- TuringTest

what did we divide both sides by?

- anonymous

2(åi)h?

- anonymous

(pi)*

- TuringTest

right. so what will A be divided by?

- anonymous

well we get r on both sides right?

- anonymous

2(pi)h

- TuringTest

no, just one and all alone, that's what it means to solve for r
again, yes to your last post
so write out
r=...?

- anonymous

1

- TuringTest

where did you get 1 ?

- anonymous

Nevermind, my mind is messing up my mind, if you know what i mean

- TuringTest

If you are tired then take a break
here is the answer, watch is closely:
\[A=2\pi rh\]divide both sides by\[2\pi h\]giving\[r=\frac{A}{2\pi h}\]If you want to keep going then try just something simpler with NO numbers:\[ab=c\]solve for a

- anonymous

Maybe i should catch some sleep, its 4:50 am here..

- TuringTest

that is a very good idea then.
sleep on it and try it in the morning. I can't tell you how many problems I've solved just by sleeping on them.
Don't worry, step-by-step. You will get there I know.
Goodnight!

- anonymous

Good night, thank you for all the help!

- TuringTest

anytime :)

- anonymous

A=2πrh
divide both sides by
2πh
giving
r=A2πh
If you want to keep going then try just something simpler with NO numbers:
ab=c
solve for a
When you say "solve for a", do you mean i should isolate it?
I guess we would divide both sides by b and then c.

- anonymous

Actually, just b.

- anonymous

I would then get a/b=c/b
Simplified, a=c/b

- TuringTest

^^^correct!
now get some sleep dude!
the mind needs to be fresh.

- anonymous

I did sleep, that answer was today.

- TuringTest

lol I thought you stayed up all night.
Told you sleeping on it would help.
now solve
ab=c
for b

- anonymous

Thats easy, both sides divided by a, you get b/a=c/a
Simplify: b=c/a

- anonymous

no!

- TuringTest

yes^^

- anonymous

actually, yes

- TuringTest

that's what I wanted to hear
since it's so easy
A=2πrh
for r

- anonymous

Divide both sides with 2(pi)h, you get A/2(pi)h=2(pi)rh/2(pi)h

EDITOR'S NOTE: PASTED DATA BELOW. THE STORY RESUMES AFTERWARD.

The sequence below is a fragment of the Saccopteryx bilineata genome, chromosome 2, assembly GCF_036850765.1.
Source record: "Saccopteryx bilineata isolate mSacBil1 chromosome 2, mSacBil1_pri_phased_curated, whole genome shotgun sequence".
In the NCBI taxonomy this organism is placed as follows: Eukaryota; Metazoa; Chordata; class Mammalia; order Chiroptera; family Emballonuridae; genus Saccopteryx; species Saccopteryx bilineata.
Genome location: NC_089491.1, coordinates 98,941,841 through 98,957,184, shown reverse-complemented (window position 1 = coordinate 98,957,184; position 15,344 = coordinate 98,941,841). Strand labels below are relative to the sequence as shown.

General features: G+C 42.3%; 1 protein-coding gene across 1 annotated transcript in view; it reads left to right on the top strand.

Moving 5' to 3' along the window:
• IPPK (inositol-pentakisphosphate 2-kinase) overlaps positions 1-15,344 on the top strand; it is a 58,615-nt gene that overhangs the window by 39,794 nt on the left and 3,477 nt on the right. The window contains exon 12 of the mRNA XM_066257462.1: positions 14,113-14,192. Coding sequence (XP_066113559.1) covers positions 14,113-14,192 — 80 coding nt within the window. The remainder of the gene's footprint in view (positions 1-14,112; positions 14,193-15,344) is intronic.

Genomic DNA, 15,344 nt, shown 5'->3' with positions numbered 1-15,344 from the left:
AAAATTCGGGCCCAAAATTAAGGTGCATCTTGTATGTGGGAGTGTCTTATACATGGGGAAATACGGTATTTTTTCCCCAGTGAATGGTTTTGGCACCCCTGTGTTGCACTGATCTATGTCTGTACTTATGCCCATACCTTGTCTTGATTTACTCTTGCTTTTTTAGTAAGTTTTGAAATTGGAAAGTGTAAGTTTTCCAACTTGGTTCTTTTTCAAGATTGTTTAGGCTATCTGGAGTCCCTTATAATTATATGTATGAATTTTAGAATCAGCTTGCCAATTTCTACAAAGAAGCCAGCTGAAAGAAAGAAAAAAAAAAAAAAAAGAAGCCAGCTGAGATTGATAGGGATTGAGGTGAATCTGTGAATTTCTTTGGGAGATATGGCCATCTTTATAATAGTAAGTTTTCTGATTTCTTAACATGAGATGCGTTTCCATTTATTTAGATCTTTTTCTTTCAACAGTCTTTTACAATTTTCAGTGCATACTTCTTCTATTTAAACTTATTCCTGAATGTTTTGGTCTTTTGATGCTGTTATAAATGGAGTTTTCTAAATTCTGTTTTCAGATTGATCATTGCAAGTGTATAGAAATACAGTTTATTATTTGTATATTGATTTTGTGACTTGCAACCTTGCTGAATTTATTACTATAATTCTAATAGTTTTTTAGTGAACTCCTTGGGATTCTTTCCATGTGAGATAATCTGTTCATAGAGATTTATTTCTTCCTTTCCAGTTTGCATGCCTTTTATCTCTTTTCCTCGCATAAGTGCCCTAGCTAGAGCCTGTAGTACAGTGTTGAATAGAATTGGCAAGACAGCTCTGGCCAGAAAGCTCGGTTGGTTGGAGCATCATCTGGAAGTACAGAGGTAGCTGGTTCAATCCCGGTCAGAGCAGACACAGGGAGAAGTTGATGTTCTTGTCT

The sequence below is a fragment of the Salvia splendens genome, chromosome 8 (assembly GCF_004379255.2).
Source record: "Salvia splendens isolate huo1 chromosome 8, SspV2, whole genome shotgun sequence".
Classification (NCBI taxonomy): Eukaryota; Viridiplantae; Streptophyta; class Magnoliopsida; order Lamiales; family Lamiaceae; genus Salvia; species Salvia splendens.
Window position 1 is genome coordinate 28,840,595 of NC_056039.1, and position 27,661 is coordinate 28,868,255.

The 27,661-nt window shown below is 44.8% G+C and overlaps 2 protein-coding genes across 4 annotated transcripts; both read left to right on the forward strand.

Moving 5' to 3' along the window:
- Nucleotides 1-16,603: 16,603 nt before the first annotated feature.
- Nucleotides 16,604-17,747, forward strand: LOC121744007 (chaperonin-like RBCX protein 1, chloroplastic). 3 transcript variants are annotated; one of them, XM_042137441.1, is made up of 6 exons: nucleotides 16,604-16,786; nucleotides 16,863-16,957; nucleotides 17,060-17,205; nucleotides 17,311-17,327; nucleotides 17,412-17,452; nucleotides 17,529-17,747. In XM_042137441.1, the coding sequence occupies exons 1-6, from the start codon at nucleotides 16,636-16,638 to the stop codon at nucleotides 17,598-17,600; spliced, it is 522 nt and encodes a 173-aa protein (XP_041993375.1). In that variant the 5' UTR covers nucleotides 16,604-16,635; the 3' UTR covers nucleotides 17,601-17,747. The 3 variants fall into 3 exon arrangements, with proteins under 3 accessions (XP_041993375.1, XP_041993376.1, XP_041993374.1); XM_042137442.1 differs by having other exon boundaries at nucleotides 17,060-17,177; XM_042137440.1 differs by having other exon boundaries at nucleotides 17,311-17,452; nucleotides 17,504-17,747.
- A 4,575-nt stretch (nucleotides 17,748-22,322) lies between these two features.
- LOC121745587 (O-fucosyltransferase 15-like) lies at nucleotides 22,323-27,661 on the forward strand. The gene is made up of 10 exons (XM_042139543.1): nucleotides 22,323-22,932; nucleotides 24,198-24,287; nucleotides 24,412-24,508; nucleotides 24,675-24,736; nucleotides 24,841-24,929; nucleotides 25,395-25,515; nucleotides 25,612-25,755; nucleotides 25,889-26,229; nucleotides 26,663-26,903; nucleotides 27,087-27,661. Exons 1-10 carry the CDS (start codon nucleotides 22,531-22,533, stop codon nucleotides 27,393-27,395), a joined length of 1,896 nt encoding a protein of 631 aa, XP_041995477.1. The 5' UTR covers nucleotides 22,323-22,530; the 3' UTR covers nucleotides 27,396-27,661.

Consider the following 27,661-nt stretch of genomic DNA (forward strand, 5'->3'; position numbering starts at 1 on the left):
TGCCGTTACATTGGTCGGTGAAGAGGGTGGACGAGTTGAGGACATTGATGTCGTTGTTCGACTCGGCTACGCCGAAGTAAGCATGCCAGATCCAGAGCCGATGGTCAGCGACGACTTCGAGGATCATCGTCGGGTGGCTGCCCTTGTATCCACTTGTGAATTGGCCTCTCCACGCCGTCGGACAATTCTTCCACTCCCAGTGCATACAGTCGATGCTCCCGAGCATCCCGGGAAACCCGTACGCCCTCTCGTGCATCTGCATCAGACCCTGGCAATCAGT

Simplified: A/2(pi)h=r

- TuringTest

awesome!
I know you got it but you should write it as
A/(2π)h=r
parentheses make it clear what is on the bottom.

- anonymous

Yes!
Oh ok.

- TuringTest

sorry, meant
A/(2πh)=r

- TuringTest

anyway, slightly different one:
solve
5t=t/2+s
for s, then for t

- anonymous

So the whole bottom part in parenthesis?

- TuringTest

that's two problems^^^

- anonymous

Multiply both sides by 2+s, right?

- TuringTest

right, because everything in parentheses is on the bottom
if you wrote 1/2x I don't know whether you mean\[\frac{1}{2x}\]or\[\frac{1}{2}x\]so parentheses are nice to clear things up
think you can do the other?
solve
\[5t=\frac{t}{2}+s\]
for s
a good first step is to subtract t/2 from both sides. Then s will be isolated, right?

- anonymous

Oh, i thought you meant t/(2+s)

- TuringTest

I would have used parentheses if I meant that. if I had meant that then you would have been right, so you'll get one like that soon.
but for now solve it as it is for s

- anonymous

Right, so now i have 5t-t/2=s, am i right?

- TuringTest

totally, but can you simplify the left a little?

- anonymous

5t-t/(2)?

- anonymous

It cant be 4t/2

- TuringTest

so I mean what is 5t-t/2 as a fraction?\[5t-\frac{t}{2}=\frac{10t}{2}-\frac{t}{2}=\frac{9t}{2}\]do you know how to simplify fractions in this way?

- anonymous

Nope

- TuringTest

well did you know that you can only add or subtract the numerators when the denominators are the same?

- anonymous

Yeah

- anonymous

Where did you get the 10?

- TuringTest

so we had to get the 5 to have a 2 in the denominator. How can we do this without changing our expression?
the trick is to multiply the top and bottom by the same thing, in this case 2/2. Notice that 2/2=1 so it won't change our expression, because multiplying by 1 changes nothing.\[5t-\frac{t}{2}=5t*\frac{2}{2}-\frac{t}{2}=\frac{10t}{2}-\frac{t}{2}=\frac{9t}{2}\]make sure you understand the above.
here's a couple pages on fractions
http://www.mathsisfun.com/fractions_addition.html
http://www.mathsisfun.com/numbers/fractions-mixed-addition.html

- anonymous

Oh, i knew that, i still dont see where the 10 and 9 come from...

- anonymous

Wait, i see now! 5t *2/2 should become 10/10 though...

- anonymous

No, wait, since the top is the only "t" part that is the only one being multiplied. THEN we take that minus t/2 and that simplifies it to 9t/2

- TuringTest

no it doesn't because the original denominator is 1\[5t-\frac{t}{2}=\frac{5t}{1}*\frac{2}{2}-\frac{t}{2}=\frac{10t}{2}-\frac{t}{2}=\frac{10t-t}{2}=\frac{9t}{2}\]everything is secretly over 1, times 1, and to the power of 1. we just don't write\[a=\frac{1a^1}{1}\]because it is redundant, but they are the same. You figured it out as I was typing.

- TuringTest

now solve it for t

- anonymous

5t=t/2+s?

- anonymous

I have to isolate t by getting away the 5, right?

- TuringTest

yeah, solve it for t
you can take it from\[\frac{9t}{2}=s\]there is nothing wrong with starting there if you want. It's up to you

- anonymous

Divide both sides by 5?

- TuringTest

my first step if I start from
5t=t/2+s
would be to multiply both sides by 2 to get rid of the fraction can you do that?

- anonymous

10t=t+s, i guess?

- TuringTest

what about s? didn't it get multiplied by 2 as well?

- anonymous

oh right, 10t=t+2s

- TuringTest

so now you should be able to solve for t...

- anonymous

Now divide both sides by 10?

- anonymous

Then we get t=t+2s/(10)

- TuringTest